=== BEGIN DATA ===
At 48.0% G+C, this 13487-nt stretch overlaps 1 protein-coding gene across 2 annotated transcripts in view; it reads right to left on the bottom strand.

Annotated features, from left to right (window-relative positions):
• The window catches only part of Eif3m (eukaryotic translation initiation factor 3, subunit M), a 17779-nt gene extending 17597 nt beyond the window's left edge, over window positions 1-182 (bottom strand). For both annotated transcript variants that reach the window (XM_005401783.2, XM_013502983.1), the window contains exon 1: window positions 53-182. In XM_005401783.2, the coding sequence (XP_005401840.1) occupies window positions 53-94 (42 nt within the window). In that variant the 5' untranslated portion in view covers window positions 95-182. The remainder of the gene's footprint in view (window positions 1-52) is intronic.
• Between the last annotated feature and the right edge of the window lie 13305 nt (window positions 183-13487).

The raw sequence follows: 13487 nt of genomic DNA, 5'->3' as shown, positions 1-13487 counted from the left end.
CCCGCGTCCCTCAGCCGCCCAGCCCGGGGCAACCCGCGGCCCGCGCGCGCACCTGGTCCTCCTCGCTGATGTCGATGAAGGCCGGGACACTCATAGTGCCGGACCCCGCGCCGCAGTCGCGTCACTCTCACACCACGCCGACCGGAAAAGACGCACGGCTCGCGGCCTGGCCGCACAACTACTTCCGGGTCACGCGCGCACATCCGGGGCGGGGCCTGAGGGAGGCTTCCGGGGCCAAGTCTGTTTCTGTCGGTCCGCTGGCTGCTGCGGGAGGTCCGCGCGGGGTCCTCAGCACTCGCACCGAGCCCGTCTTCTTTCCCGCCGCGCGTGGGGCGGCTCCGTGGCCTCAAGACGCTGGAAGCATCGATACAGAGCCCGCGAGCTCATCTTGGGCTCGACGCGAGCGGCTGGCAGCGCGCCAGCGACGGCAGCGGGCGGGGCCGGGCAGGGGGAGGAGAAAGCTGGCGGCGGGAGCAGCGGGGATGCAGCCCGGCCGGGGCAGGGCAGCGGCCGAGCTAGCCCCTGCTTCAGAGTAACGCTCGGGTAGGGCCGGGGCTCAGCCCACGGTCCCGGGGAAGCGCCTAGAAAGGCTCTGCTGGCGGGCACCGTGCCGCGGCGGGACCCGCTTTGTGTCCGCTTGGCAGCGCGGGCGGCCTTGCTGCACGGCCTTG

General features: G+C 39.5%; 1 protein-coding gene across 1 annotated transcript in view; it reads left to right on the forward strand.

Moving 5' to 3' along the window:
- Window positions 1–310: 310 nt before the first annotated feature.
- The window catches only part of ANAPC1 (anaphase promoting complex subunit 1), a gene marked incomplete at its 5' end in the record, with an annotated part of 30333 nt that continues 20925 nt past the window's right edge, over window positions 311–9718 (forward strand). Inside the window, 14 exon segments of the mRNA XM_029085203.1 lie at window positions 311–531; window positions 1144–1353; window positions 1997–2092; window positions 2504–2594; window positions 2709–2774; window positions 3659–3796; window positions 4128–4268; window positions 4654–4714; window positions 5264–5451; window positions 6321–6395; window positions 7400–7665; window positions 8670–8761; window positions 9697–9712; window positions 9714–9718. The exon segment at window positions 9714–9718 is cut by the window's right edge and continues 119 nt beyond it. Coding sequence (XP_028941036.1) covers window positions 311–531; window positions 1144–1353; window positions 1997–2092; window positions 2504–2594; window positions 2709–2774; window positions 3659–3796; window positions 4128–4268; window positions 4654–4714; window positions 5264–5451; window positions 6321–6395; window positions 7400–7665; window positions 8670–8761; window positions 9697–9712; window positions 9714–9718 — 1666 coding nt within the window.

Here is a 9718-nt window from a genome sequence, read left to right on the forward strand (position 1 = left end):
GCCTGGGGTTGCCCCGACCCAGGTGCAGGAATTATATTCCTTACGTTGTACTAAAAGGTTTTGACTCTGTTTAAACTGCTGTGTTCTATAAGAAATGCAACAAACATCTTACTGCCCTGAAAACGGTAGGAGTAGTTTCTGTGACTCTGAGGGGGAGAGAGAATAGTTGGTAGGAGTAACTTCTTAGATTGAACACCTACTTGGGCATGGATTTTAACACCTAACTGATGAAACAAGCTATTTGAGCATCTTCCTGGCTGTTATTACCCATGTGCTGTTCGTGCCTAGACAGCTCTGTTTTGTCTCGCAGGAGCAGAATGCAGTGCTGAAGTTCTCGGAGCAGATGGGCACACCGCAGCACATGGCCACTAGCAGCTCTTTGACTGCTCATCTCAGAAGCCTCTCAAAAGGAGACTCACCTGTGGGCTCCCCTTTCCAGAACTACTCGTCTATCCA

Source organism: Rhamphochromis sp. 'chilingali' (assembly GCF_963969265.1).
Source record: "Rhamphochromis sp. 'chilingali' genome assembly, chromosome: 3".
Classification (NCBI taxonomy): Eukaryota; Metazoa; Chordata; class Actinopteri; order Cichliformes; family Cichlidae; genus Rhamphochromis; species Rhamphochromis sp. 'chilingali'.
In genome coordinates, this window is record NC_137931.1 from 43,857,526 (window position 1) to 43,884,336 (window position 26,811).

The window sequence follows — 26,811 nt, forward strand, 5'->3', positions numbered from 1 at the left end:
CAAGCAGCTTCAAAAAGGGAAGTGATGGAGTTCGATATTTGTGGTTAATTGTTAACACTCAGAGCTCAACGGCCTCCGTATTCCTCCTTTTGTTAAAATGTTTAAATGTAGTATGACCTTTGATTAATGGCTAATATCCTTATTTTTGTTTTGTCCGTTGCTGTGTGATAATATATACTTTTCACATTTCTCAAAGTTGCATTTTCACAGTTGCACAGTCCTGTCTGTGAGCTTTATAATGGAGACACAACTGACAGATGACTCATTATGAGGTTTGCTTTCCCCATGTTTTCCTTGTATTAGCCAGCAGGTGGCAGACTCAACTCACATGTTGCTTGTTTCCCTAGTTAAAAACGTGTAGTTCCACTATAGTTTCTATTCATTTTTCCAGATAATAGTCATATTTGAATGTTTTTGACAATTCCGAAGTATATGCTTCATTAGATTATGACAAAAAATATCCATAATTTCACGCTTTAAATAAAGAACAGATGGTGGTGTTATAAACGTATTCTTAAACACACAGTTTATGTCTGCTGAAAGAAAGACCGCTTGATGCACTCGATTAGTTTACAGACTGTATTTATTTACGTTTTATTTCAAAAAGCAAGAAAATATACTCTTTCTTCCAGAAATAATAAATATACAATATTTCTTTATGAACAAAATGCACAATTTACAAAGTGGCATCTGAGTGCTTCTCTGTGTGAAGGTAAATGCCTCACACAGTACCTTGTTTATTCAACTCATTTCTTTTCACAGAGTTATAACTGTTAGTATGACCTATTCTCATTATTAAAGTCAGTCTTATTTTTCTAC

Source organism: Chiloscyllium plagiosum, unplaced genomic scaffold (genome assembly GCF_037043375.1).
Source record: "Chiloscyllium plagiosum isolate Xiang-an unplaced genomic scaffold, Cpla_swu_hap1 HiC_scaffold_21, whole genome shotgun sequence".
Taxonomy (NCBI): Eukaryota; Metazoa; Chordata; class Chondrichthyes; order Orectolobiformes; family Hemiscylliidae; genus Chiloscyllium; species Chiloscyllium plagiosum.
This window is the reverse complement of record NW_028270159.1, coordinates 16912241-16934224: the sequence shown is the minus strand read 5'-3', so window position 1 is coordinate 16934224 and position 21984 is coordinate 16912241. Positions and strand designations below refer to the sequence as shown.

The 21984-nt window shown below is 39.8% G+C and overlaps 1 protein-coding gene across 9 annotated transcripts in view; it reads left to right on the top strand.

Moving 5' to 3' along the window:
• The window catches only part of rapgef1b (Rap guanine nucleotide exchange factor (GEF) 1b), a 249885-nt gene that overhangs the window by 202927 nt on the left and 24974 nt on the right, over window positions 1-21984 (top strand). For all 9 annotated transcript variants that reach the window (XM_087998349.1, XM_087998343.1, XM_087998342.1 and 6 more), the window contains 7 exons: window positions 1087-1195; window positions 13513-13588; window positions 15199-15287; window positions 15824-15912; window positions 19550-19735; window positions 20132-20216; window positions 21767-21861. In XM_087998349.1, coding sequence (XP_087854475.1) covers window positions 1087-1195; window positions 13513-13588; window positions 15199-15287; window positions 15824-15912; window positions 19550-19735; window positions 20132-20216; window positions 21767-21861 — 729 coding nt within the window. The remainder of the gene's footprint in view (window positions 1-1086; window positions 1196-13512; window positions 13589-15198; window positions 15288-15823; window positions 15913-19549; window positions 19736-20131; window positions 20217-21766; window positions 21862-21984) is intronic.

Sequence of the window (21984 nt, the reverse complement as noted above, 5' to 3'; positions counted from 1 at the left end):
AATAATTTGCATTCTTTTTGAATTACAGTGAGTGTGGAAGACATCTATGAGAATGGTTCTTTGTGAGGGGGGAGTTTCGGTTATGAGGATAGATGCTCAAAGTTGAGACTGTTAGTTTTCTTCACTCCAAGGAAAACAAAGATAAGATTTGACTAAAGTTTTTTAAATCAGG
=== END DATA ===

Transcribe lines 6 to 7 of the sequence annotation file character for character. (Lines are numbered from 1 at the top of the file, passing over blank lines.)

CCCGCGTCCCTCAGCCGCCCAGCCCGGGGCAACCCGCGGCCCGCGCGCGCACCTGGTCCTCCTCGCTGATGTCGATGAAGGCCGGGACACTCATAGTGCCGGACCCCGCGCCGCAGTCGCGTCACTCTCACACCACGCCGACCGGAAAAGACGCACGGCTCGCGGCCTGGCCGCACAACTACTTCCGGGTCACGCGCGCACATCCGGGGCGGGGCCTGAGGGAGGCTTCCGGGGCCAAGTCTGTTTCTGTCGGTCCGCTGGCTGCTGCGGGAGGTCCGCGCGGGGTCCTCAGCACTCGCACCGAGCCCGTCTTCTTTCCCGCCGCGCGTGGGGCGGCTCCGTGGCCTCAAGACGCTGGAAGCATCGATACAGAGCCCGCGAGCTCATCTTGGGCTCGACGCGAGCGGCTGGCAGCGCGCCAGCGACGGCAGCGGGCGGGGCCGGGCAGGGGGAGGAGAAAGCTGGCGGCGGGAGCAGCGGGGATGCAGCCCGGCCGGGGCAGGGCAGCGGCCGAGCTAGCCCCTGCTTCAGAGTAACGCTCGGGTAGGGCCGGGGCTCAGCCCACGGTCCCGGGGAAGCGCCTAGAAAGGCTCTGCTGGCGGGCACCGTGCCGCGGCGGGACCCGCTTTGTGTCCGCTTGGCAGCGCGGGCGGCCTTGCTGCACGGCCTTG

General features: G+C 39.5%; 1 protein-coding gene across 1 annotated transcript in view; it reads left to right on the forward strand.